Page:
FOR IMMEDIATE RELEASE: Thursday, April 5, 2018
SANTA ANA, California – Three Orange County men have been charged in a scheme to use the synthetic opioid fentanyl and a similar drug to manufacture and distribute counterfeit pharmaceutical pills designed to look like brand-name oxycodone pills.
A criminal complaint filed Wednesday in United States District Court alleges that the men obtained fentanyl and an analogue called cyclopropyl fentanyl through internet suppliers, used a pill press to make counterfeit pills, and distributed the narcotics through the mails, often arranging sales through a darknet marketplace.
The complaint alleges one count of conspiracy to distribute controlled substances. The three defendants named in the complaint are:
All three men were taken into custody Tuesday afternoon in conjunction with the execution of federal search warrants across Orange County. They were charged in federal court on Wednesday and made their initial court appearances on Wednesday afternoon. All three defendants remain in custody at this time.
When the defendants were arrested, authorities seized a pill press lab in Suarez’s apartment, along with bags that contained nearly 3 kilograms of what appear to be counterfeit oxycodone and Xanax pills, and bags that contained approximately 4.5 kilograms of white and blue powders that are currently being tested. A search of Pasek’s residence revealed approximately 13,000 pills that appeared to be counterfeit oxycodone and bundles of United States currency.
“Fentanyl is an extremely powerful drug that is further complicating the severe problems we are seeing in relation to this nation’s opioid epidemic,” said United States Attorney Nicola T. Hanna. “Using fentanyl in a counterfeit pill that appears to look like a less-lethal opioid dramatically increases the possibility of overdoses – and deaths that we see far too often.”
“Our country is facing a multifaceted threat: dangerous opioids such as fentanyl and its analogues are inundating our mail system and are being pressed into counterfeit pharmaceutical pills that are flooding our streets,” said DEA Special Agent in Charge David J. Downing. “These are alarming trends, and multi-agency coordination is paramount to combating this epidemic.”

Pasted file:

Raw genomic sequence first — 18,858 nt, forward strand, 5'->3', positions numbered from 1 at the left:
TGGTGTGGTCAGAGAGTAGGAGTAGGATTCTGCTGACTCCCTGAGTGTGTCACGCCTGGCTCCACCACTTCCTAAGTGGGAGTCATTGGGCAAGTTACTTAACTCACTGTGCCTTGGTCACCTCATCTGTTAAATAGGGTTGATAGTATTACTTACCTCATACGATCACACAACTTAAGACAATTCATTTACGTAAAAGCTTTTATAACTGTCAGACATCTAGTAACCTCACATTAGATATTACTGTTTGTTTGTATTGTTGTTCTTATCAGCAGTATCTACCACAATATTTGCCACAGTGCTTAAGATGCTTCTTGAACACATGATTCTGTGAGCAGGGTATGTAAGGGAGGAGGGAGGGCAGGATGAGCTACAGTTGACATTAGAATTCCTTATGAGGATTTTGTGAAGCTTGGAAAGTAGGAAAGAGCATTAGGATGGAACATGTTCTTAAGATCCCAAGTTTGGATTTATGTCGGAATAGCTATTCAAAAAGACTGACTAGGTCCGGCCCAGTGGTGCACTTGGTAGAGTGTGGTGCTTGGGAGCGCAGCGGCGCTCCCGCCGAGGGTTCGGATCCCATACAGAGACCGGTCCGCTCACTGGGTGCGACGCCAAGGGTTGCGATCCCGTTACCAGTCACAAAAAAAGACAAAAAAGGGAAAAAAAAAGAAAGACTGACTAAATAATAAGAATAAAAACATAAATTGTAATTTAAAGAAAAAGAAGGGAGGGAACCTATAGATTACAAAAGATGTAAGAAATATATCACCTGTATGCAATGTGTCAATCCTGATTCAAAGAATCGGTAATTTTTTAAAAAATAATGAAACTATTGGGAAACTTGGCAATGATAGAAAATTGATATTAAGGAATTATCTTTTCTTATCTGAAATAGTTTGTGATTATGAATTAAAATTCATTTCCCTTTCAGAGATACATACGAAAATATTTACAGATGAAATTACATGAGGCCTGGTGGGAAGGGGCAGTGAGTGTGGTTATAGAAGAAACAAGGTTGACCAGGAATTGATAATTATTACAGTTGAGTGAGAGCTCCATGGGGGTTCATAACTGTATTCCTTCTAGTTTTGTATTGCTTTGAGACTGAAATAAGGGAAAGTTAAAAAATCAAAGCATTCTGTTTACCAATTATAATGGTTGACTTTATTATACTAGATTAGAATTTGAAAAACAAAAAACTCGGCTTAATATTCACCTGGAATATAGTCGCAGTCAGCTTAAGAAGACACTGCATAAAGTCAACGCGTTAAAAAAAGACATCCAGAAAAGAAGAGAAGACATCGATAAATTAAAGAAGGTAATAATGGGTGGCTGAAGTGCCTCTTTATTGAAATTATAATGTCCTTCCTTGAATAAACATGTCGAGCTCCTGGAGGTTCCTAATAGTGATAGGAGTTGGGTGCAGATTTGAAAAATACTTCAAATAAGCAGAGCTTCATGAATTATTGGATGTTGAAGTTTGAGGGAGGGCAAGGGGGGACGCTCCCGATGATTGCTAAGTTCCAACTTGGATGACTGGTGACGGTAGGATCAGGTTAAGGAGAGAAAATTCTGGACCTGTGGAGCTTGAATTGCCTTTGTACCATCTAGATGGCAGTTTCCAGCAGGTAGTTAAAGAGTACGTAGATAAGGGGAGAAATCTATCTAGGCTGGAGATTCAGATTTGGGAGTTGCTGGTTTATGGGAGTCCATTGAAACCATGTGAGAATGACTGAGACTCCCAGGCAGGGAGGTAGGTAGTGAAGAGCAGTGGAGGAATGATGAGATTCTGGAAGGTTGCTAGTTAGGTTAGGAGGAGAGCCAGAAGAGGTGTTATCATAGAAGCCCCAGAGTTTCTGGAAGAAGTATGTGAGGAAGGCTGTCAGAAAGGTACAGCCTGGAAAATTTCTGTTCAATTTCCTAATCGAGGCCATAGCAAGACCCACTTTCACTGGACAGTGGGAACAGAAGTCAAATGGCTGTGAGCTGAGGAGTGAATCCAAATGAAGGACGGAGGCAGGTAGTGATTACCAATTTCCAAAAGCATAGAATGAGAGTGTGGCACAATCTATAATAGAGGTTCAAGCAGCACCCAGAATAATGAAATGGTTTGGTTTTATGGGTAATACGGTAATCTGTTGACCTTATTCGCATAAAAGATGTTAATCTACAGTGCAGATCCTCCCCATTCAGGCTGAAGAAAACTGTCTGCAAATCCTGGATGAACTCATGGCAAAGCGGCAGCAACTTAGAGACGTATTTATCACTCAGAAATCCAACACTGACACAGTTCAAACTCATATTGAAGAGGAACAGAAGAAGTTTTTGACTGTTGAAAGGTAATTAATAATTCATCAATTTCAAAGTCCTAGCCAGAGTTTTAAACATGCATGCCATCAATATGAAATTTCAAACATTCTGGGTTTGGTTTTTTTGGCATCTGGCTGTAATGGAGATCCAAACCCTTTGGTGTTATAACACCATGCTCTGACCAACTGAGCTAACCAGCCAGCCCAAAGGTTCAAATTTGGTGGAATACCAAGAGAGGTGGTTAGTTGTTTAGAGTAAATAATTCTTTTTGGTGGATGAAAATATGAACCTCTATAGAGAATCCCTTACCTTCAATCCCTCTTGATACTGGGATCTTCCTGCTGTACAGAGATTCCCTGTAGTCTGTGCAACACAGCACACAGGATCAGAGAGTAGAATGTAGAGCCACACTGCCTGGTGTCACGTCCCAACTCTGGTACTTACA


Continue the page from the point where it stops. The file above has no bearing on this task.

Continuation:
“We recognize that the opioid epidemic transcends the boundaries of our Costa Mesa community and this case is a prime example of that. Fentanyl is a highly dangerous opioid that contributes heavily to the epidemic,” said Costa Mesa Police Chief Rob Sharpnack. “We want to thank the agencies involved for partnering with us on the investigation that got these three individuals off the streets.”
During a six-month investigation led by the DEA and the Costa Mesa Police Department, authorities recovered blue pills stamped “A 215” that resemble 30 mg. pills of the opioid oxycodone. The pills, which were linked to Pasek, were later tested and determined to contain fentanyl or cyclopropyl fentanyl, according to the affidavit in support of the complaint.
On March 5, Cao was observed depositing seven packages into a Postal Service collection box. When those packages were searched pursuant to a court order, authorities discovered approximately 1,400 blue pills with “A 215” markings that were being shipped to addresses across the United States, according to the affidavit, which noted that pills from all seven parcels tested positive for fentanyl.
On April 2, Cao visited Pasek’s residence, then travelled to the pill press lab in Newport Beach, and then drove to a Post Office in Santa Ana, where authorities later recovered 13 boxes that were similar to those seized on March 5. The 13 boxes contained over 4,000 “A 215” pills.
The affidavit describes intelligence obtained during the investigation that “indicated that Pasek only sells narcotics through the internet and ships his products through the mail.” Authorities believe that Pasek’s drug trafficking activities are done through “darknet marketplaces where the primary currency of doing business is bitcoin.”
During his court appearance on Wednesday, Cao was ordered detained as he is a citizen of Vietnam and his student visa has expired. A preliminary hearing was scheduled for April 18, and an arraignment was set for April 23.
Suarez’s detention hearing was continued until this afternoon, and Pasek is due back in court Friday afternoon.
A criminal complaint contains allegations that a defendant has committed a crime. Every defendant is presumed to be innocent until and unless proven guilty in court.
If they were to be convicted of the charge of conspiracy to distribute controlled substances, each defendant would face a statutory maximum sentence of 20 years in federal prison.
This matter is being investigated by the Drug Enforcement Administration, the Costa Mesa Police Department, the United States Postal Inspection Service, IRS Criminal Investigation, the Food and Drug Administration – Office of Criminal Investigations, and the United States Marshals Service.
This case is being prosecuted by Assistant United States Attorney Brett Sagel of the Santa Ana Branch Office.